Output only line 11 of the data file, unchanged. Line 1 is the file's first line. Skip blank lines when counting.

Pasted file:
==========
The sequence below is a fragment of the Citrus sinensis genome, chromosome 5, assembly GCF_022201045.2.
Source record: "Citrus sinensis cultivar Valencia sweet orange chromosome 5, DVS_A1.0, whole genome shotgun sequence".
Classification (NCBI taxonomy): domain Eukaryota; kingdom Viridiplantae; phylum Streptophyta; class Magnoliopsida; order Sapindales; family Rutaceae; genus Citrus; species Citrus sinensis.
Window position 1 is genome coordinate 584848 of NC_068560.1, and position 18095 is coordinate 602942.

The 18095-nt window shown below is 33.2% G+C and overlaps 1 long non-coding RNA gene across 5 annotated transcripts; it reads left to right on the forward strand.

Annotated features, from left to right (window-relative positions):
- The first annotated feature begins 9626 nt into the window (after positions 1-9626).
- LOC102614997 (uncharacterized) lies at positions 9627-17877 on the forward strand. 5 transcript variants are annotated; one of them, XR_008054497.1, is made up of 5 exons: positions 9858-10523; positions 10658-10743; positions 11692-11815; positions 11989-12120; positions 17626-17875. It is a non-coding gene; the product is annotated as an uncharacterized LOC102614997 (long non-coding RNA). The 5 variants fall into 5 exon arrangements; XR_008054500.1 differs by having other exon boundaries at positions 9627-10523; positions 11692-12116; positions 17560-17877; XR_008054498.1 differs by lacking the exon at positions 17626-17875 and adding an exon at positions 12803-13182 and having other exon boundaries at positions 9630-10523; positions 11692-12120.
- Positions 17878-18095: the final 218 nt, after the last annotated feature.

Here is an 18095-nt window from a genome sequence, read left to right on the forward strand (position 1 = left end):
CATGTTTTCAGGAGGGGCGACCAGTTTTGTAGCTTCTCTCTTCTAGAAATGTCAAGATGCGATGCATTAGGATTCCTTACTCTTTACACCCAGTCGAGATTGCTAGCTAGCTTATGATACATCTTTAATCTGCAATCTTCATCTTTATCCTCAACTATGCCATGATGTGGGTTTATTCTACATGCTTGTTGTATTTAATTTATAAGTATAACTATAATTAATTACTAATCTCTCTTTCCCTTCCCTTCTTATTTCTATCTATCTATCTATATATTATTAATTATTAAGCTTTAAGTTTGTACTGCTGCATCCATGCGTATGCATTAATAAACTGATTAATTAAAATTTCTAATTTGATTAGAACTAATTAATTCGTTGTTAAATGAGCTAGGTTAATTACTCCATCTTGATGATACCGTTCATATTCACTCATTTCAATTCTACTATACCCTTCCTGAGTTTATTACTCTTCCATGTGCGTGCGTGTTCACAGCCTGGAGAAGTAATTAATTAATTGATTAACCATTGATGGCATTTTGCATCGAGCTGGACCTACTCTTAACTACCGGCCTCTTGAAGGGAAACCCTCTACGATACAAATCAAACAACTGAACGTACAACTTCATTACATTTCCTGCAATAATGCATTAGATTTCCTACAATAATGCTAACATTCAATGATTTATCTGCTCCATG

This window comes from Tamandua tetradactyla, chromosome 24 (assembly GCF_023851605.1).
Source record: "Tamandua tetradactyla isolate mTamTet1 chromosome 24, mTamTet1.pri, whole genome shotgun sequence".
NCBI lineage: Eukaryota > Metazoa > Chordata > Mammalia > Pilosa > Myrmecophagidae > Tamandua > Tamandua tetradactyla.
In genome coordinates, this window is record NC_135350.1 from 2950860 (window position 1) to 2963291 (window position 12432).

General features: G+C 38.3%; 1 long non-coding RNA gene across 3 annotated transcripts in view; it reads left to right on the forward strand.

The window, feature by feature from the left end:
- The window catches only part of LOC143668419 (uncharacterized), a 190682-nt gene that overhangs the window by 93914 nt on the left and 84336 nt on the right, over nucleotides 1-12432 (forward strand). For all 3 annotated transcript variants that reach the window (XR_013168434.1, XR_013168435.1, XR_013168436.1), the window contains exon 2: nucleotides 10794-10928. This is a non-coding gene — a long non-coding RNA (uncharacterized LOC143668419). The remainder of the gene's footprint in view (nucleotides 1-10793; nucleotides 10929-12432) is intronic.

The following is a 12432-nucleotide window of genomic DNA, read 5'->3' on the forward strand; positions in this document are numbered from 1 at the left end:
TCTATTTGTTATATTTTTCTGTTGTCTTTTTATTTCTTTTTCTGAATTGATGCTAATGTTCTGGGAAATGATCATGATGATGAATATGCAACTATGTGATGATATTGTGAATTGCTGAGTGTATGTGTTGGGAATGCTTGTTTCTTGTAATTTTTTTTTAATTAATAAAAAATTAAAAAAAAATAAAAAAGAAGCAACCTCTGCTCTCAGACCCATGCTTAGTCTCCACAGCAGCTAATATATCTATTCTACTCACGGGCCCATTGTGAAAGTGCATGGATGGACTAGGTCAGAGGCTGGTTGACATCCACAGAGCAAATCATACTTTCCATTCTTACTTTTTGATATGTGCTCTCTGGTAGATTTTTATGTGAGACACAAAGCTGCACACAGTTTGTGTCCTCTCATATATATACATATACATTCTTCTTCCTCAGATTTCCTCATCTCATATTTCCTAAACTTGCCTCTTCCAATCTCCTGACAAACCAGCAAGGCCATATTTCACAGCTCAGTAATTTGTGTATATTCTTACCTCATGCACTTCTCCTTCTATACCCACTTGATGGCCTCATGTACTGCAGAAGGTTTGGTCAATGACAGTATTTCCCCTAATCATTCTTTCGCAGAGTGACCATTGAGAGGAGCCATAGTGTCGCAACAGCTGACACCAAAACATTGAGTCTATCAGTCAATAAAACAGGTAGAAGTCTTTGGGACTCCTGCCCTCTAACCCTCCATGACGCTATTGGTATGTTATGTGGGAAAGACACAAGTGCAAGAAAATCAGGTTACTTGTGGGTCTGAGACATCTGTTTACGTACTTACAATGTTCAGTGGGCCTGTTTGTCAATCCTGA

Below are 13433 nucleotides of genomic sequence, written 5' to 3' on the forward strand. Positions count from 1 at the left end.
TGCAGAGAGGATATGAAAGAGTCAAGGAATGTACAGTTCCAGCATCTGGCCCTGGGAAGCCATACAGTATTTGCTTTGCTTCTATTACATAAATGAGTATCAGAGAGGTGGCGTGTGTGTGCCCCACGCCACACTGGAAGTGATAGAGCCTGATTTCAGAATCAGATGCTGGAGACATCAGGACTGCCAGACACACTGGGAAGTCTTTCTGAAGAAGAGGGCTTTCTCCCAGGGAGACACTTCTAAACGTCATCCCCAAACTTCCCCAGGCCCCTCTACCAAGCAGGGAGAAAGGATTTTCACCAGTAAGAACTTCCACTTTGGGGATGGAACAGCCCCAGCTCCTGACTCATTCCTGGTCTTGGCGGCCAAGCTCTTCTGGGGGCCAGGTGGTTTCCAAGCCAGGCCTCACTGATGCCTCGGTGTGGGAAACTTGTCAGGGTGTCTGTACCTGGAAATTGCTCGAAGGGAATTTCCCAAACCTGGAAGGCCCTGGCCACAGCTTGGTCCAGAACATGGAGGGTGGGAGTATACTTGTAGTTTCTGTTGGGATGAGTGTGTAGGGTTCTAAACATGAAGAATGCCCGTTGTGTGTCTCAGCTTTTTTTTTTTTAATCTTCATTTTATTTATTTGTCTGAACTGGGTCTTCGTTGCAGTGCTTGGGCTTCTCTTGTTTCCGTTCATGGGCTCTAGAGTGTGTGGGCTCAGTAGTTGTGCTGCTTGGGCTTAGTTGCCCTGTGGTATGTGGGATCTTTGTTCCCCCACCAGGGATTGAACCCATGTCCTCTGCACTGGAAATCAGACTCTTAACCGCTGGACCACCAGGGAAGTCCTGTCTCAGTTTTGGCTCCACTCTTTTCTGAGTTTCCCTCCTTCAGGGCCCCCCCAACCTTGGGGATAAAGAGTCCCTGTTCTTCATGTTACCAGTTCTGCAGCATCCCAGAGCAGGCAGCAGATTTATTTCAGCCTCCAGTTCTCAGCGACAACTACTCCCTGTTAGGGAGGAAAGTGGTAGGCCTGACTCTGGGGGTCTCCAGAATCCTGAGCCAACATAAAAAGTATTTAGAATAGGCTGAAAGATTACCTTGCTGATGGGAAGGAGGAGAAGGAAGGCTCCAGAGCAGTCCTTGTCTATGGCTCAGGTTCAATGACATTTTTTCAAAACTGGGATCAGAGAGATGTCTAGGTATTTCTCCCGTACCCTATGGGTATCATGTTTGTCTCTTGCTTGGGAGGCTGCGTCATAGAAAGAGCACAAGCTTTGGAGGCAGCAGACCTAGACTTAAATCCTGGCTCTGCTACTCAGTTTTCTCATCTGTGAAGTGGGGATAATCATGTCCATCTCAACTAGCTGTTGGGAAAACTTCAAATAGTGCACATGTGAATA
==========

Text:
CATGTTTTCAGGAGGGGCGACCAGTTTTGTAGCTTCTCTCTTCTAGAAATGTCAAGATGCGATGCATTAGGATTCCTTACTCTTTACACCCAGTCGAGATTGCTAGCTAGCTTATGATACATCTTTAATCTGCAATCTTCATCTTTATCCTCAACTATGCCATGATGTGGGTTTATTCTACATGCTTGTTGTATTTAATTTATAAGTATAACTATAATTAATTACTAATCTCTCTTTCCCTTCCCTTCTTATTTCTATCTATCTATCTATATATTATTAATTATTAAGCTTTAAGTTTGTACTGCTGCATCCATGCGTATGCATTAATAAACTGATTAATTAAAATTTCTAATTTGATTAGAACTAATTAATTCGTTGTTAAATGAGCTAGGTTAATTACTCCATCTTGATGATACCGTTCATATTCACTCATTTCAATTCTACTATACCCTTCCTGAGTTTATTACTCTTCCATGTGCGTGCGTGTTCACAGCCTGGAGAAGTAATTAATTAATTGATTAACCATTGATGGCATTTTGCATCGAGCTGGACCTACTCTTAACTACCGGCCTCTTGAAGGGAAACCCTCTACGATACAAATCAAACAACTGAACGTACAACTTCATTACATTTCCTGCAATAATGCATTAGATTTCCTACAATAATGCTAACATTCAATGATTTATCTGCTCCATG